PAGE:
(15) Running time: 91 minutes
Director: Nacho Vigalondo
Writer: Nacho Vigalondo
Cast: Julian Villagran, Michelle Jenner, Carlos Areces, Raul Cimas
Reviewed by: Matt Wavish
Spanish director Nacho Vigalondo blew me away with his genius time travel thriller, Time Crimes, in 2007. He also directed the segment A Is For Apocalypse for The ABCs of Death in 2012, and has a segment in horror anthologies The Profane Exhibit and VHS-Viral on the way, as well as the critically acclaimed cyber thriller Open Windows, starring Elijah Wood. A busy man then, but in-between Time Crimes and The ABCs of Death, Vigalondo wrote and directed a quirky sci-fi comedy come romance called Extraterrestrial, and it has taken until now to finally get a release here in the UK.
While the film promises an alien invasion as the cause for the story, the aliens themselves never make an appearance (all we see is a small shot of a spaceship), and the heart of the film is actually a very well written love quadruple between two lovers, a one night stand and an obsessed neighbour.
Julia (a super sexy Michelle Jenner) may have had a one night stand with Julio (Julian Villagran), but a heavy nights drinking means they both can’t remember. As Julio uncomfortably makes morning conversation with a less than enthusiastic Julia, he spots an alien spaceship outside, and with the phone, Internet and TV down, the reliable radio issues a broadcast warning of an alien invasion. People are asked to leave their homes, and it appears that all but Julio, Julia and her obsessive neighbour Angel (Carlos Areces) have done so. Angel pops round to check on Julia and grows suspicious of the strange man who is with her. Pretty soon Julia’s partner Carlos (Raul Cimas) comes home, and the cheating pair quickly devise a story to put him off the scent. Carlos welcomes Julio into his home, offers him shelter etc before they can find a way out of the city. Julio is an architect, and could come in handy, possibly? Angel has other plans, and attempts to warn Carlos what his wife has been up to over dinner, and so Julio makes up another story, and suddenly things begin to get out of hand.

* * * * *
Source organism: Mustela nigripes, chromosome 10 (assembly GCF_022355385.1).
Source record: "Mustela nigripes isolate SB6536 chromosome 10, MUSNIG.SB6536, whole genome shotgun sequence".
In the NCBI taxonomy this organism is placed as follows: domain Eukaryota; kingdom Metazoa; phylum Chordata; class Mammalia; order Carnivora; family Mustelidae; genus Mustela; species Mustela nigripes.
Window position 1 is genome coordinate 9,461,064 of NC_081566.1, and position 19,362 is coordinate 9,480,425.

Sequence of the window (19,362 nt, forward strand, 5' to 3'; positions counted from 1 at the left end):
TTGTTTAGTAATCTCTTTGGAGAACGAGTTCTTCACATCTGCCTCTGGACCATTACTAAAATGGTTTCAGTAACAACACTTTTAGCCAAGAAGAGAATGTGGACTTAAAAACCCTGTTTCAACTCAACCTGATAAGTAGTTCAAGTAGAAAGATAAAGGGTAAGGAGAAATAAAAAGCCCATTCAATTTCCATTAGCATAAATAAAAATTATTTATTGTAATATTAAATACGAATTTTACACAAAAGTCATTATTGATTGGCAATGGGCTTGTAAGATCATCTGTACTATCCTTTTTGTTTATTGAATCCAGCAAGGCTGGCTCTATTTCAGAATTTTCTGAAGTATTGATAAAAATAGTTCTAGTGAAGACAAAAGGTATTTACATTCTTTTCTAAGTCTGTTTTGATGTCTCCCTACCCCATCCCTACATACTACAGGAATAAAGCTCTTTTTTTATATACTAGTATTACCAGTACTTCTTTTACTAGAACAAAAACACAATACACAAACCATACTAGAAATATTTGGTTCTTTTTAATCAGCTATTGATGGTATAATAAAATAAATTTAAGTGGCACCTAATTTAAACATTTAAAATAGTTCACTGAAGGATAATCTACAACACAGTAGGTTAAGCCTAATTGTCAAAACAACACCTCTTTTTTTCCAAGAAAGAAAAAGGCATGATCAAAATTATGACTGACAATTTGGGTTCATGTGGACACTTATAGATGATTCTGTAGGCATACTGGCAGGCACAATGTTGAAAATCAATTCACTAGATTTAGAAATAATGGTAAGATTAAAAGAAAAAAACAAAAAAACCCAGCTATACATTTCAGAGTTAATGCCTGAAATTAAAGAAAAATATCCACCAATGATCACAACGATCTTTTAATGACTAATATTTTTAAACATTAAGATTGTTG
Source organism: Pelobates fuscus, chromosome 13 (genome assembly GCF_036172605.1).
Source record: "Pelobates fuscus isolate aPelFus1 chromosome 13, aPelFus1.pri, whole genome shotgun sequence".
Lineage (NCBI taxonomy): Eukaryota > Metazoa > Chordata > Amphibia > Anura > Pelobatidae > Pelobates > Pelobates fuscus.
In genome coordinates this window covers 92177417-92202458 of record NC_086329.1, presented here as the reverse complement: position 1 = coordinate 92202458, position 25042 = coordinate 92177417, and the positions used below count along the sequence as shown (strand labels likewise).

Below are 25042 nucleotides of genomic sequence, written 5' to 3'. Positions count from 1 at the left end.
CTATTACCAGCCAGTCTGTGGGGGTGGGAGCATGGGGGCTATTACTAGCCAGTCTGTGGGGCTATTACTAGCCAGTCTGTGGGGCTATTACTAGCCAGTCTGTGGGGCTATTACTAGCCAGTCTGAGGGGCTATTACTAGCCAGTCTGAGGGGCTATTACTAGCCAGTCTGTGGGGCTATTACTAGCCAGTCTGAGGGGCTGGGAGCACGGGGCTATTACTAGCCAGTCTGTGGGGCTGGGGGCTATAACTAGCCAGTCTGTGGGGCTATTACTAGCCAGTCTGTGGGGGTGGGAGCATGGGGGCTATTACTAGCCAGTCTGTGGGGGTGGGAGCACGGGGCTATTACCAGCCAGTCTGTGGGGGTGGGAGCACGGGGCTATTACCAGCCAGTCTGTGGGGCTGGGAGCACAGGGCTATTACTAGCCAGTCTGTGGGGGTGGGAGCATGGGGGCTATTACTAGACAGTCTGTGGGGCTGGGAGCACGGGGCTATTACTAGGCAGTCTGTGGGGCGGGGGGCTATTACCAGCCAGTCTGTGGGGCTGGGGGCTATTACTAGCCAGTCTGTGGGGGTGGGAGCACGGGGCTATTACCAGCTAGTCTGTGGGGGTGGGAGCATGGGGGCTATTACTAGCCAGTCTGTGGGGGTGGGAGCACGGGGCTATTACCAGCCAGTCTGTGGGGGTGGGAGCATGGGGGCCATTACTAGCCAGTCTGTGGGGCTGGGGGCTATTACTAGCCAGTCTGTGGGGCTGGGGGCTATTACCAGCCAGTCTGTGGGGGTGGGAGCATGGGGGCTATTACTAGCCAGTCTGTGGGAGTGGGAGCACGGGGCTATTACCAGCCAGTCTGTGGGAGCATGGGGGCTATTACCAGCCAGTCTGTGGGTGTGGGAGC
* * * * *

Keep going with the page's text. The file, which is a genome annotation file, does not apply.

Coming off a bit like Carnage, Roman Polanski’s superb adaptation of the stage play, Extraterrestrial is at times hilarious, and it is the characters who lead the film with some really funny scripts to deliver. If you don’t warm to the characters, then the film will be lost on you. However, if you don’t mind a strong talky comedy with a very small amount of action here and there, then Extraterrestrial just might make you laugh, hysterically in places.
Vigalondo writes comedy with ease, and the film brilliantly comes to a peak about forty or fifty minutes in when the stories take control, and Angel has some fun with tennis balls (watch the film!). The cast brilliantly portray quite dipsy characters who are happy to be a little dumb, all in the name of comedy. This film is a far cry from Time Crimes, but shows that Vigalondo can write, and direct really well whatever the genre.
There are genuine laugh out loud moments here, and the touching love story running through the films veins is quite heartwarming. The alien invasion simply serves as a back drop to the film, an excuse if you will, for the situation these four people are in. It adds to the comedy superbly without ever really needing to do much more than simply exist. You never feel the need to see the aliens because the film is plenty interesting as it is. The writing is brilliant, the facial expressions (a part of comedy that always tickles me if done right) and some of the slapstick moments (watching Julio and Carlos attempt to tie up Angel is hilarious) all work nicely, and the cast actually appear to be loving every second.
While not groundbreaking like Vigalondo’s previous work, this is a pleasant, quite charming sci-fi comedy with lots of dialogue driven laughter. It is the sort of comedy that is not exactly in your face, but gently gives you the giggles, and that is just fine with me.